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Sunday, April 2, 2023
BOSTON, United States, Mar 7 2008 (IPS) - In 2001, Dr. Henrietta Edmonds made a startling discovery during a rare expedition in the frozen arctic: Smoky, particulate-rich plumes of hot water swirled 3,000 metres under the ice – a sign of hydrothermal vents on the sea floor – and lots of them.
“I said, it can’t be. But then I kept seeing them over the next few days,” Edmonds, a marine geochemist and professor at the University of Texas, told IPS.
Edmonds is one of many women today who have chosen to be field scientists – modern-day explorers. Not content to spend all their time in a quiet laboratory analysing data, they get out in the field’ and collect their own.
Last year, Edmonds decided to return to the Arctic on a 40-day expedition of 40 international scientists aboard the Swedish vessel, Oden, to further explore the vents on the sea bottom.
“I thought for a minute about my teaching schedule. And then I said, I have to go,” Edmonds said.
“I love the Arctic. The sense of exploration is really exciting,” Edmonds said.
And the weather isn’t bad, either, Edmonds believes. “In July and August it’s remarkably comfortable, 20’s F and 30’s,” she added.
A bit further south, in the Chukchi Sea, just north of the Bering Strait and 100 miles offshore, is where marine ecologist Jackie Grebmeier and her team travels each May aboard a Canadian ice breaker.
“In March, April and May the sun is coming back but there is a lot of ice around. We need the ice breakers,” Grebmeier, of the University of Tennessee, told IPS.
There, she studies ecosystem changes due to climate warming.
This region of the Arctic is basically changing into a sub-Arctic climate, she said. The ice is melting earlier in the spring and not as much of the sea is remaining covered. The temperature of the southern Bering Sea has increased 1-2 degrees C, bottom and top, Grebmeier said.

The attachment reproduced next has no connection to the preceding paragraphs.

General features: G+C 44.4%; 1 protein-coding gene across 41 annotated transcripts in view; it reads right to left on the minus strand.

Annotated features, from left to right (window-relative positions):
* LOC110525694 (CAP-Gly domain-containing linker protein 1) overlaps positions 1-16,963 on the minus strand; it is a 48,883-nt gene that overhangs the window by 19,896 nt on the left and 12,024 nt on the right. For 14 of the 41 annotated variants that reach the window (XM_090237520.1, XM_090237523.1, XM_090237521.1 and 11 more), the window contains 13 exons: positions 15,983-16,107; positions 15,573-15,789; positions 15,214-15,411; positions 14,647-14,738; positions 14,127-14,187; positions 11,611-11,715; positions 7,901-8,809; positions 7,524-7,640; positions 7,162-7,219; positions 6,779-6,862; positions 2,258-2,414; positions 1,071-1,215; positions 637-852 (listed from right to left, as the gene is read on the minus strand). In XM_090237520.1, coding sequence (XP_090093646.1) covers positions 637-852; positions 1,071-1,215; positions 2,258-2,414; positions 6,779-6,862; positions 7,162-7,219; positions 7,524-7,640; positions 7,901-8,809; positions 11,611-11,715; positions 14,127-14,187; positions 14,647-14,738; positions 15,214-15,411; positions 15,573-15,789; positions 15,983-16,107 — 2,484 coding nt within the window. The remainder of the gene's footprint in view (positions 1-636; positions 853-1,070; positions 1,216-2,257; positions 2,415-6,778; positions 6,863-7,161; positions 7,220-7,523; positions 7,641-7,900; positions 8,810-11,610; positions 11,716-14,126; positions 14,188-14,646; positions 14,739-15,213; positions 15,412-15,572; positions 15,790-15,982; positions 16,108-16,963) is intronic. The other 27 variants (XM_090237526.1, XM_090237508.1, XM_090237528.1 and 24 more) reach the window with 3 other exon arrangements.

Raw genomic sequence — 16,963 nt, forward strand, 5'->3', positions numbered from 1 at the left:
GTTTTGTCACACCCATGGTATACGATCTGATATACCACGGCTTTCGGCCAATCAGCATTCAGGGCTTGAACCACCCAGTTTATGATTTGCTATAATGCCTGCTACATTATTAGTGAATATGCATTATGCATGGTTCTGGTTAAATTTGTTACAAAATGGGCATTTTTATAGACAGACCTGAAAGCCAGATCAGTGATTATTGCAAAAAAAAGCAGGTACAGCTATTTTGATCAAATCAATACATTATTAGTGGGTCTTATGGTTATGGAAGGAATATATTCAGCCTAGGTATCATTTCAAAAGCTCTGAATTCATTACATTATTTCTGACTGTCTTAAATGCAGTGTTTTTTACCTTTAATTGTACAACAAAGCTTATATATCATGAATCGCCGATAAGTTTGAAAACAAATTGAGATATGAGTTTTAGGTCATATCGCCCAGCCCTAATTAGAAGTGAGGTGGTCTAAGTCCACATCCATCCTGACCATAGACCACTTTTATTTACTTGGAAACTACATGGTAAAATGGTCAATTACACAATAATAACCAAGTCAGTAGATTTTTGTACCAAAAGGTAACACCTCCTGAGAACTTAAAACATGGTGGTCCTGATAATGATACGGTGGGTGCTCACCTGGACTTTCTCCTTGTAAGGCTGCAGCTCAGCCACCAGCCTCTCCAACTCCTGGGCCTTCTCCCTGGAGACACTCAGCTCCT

“It’s a shallow water system and it’s one of richest feeding areas of the world, for us [humans] and mammals,” Grebmeier said. “If you don’t have any ice, there is not as much food.”
“It depends on your viewpoint but as an ecologist it’s a big system change and there are ramifications,” that are not good for animals and plants.
Once the vessel reaches her mooring in the Chukchi, it drops anchor so that Grebmeier can lower a line into 75 metres of water.
“We lower it down with a winch on a stainless steel chain, like a train wheel.” Instruments are attached to the line, and they take temperature, salinity and other readings throughout the winter, under the ice.
“So we know every day, day and night, every season what’s going on,” she said.
Her research focuses on the sea floor, where the rich “benthic” layer of sediment is home to worms, clams and other creatures.
The benthic animals are near the bottom of the Arctic food chain, and as their food supply of planktons is harmed by melting sea ice and climate change, they starve and the larger animals, like diving ducks and seals, that depend on them become stressed too, Grebmeier has learned.
“The Eider duck is a threatened species, and they have declined further over the past decade. Our hypothesis is their prey base has declined, the clams,” she said.
It appears that “there is not enough food for the clams,” due to changes in plankton, Grebmeier said.
The region used to have a large king crab population. More recently, snow crabs from the south have moved in and overtaken the population.